Union dues: in the Detroit strike, management paid a high price, but unions were left to reinvent themselves. ('90)

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Date: November-December 2001
From: Columbia Journalism Review(Vol. 40, Issue 4)
Publisher: Columbia University, Graduate School of Journalism
Document Type: Brief article
Length: 832 words

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Just months after the Gannett-owned Detroit News and the Knight Ridder-owned Detroit Free Press merged under a joint operating agreement, the road that would ultimately lead to a bitter and longed strike was already being paved. "The merged papers have been successful in one regard -- they have managed to anger just about everyone in town," wrote James Risen in the Los Angeles Times on March 22, 1990. Reporters and editors complained that the papers were losing their identity. Circulation at both papers was down. Advertising was down. Morale was down. At the Free Press, after enduring salary freezes during the lengthy court battle that had been required in order to get the merger approved, newsroom staffers were outraged that the company raised wages by only $30 per week after the JOA came through.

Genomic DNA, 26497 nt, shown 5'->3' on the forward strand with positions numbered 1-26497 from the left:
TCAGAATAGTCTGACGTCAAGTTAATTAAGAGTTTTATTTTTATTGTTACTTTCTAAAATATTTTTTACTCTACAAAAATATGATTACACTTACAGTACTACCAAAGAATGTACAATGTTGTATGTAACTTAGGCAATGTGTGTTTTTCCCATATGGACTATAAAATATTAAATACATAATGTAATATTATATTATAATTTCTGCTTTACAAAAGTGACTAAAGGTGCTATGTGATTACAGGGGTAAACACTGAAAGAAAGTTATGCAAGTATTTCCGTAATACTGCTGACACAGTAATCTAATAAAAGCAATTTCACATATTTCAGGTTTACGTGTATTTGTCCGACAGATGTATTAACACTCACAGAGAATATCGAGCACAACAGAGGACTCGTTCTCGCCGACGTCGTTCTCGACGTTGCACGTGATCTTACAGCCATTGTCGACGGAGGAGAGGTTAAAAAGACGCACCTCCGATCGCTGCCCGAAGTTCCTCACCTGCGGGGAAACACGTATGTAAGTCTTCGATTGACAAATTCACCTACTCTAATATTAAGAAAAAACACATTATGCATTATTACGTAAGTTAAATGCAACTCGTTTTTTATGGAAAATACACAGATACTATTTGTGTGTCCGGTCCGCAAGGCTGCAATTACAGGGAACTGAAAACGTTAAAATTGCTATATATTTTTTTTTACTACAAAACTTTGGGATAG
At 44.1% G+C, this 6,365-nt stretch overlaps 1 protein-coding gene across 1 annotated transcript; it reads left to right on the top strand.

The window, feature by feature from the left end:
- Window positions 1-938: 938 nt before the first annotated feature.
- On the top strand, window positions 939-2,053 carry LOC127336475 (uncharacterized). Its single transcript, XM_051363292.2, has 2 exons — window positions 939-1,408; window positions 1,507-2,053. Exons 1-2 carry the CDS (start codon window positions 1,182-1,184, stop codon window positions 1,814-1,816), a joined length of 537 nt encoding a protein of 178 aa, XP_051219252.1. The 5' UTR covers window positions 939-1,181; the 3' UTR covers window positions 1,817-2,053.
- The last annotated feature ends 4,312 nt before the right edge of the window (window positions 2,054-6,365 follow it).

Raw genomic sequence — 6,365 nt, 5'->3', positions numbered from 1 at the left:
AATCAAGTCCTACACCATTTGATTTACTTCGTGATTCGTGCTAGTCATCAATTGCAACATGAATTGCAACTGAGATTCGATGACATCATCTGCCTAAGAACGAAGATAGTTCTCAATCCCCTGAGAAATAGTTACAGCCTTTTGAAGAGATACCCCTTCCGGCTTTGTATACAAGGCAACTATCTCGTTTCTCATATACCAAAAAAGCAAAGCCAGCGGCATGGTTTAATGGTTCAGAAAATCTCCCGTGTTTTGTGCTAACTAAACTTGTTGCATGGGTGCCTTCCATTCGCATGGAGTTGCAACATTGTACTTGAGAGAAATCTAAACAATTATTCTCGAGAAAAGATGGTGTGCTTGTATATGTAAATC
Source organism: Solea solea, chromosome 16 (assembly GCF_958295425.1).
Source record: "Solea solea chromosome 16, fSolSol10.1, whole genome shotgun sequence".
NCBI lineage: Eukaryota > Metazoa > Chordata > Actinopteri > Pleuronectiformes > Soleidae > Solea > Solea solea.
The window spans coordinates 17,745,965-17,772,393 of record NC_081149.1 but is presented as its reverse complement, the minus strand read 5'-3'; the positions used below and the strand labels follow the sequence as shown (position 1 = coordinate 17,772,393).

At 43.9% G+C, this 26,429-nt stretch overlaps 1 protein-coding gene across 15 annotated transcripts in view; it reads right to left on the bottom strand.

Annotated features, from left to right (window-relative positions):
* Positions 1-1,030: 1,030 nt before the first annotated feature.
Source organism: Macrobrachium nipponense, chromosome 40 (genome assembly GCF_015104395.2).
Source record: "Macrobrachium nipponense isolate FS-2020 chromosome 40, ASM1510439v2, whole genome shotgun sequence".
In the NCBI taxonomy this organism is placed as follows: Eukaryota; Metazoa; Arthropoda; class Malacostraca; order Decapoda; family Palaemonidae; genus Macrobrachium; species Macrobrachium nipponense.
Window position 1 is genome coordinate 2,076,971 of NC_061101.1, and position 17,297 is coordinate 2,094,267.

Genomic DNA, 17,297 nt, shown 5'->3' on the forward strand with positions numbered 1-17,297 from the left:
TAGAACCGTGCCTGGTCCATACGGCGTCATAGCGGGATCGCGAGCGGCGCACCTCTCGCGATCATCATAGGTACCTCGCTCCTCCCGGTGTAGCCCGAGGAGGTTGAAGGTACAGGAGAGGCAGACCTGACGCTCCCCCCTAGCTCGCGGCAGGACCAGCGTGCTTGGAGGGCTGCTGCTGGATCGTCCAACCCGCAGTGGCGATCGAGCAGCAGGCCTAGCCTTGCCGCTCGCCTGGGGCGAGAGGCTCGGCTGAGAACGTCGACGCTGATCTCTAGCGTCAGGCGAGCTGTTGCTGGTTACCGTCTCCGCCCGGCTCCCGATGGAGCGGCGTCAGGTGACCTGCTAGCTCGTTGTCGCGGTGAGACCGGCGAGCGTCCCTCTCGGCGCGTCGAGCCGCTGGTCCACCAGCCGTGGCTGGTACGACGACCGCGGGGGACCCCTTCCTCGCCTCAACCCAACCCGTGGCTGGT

For five years the problems continued, and, ultimately and unsurprisingly, contract negotiations broke down. On July 13, 1995, after enduring cost-cutting measures, job eliminations, and -- the last straw for many --a final proposal to impose a merit pay system in the newsroom, 2,500 of Detroit's newspaper employees walked out. Six unions joined the strike, including the typographers, Teamsters, and The Newspaper Guild. It was another chapter in the historic newspaper union battles that...

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Gale Document Number: GALE|A80676489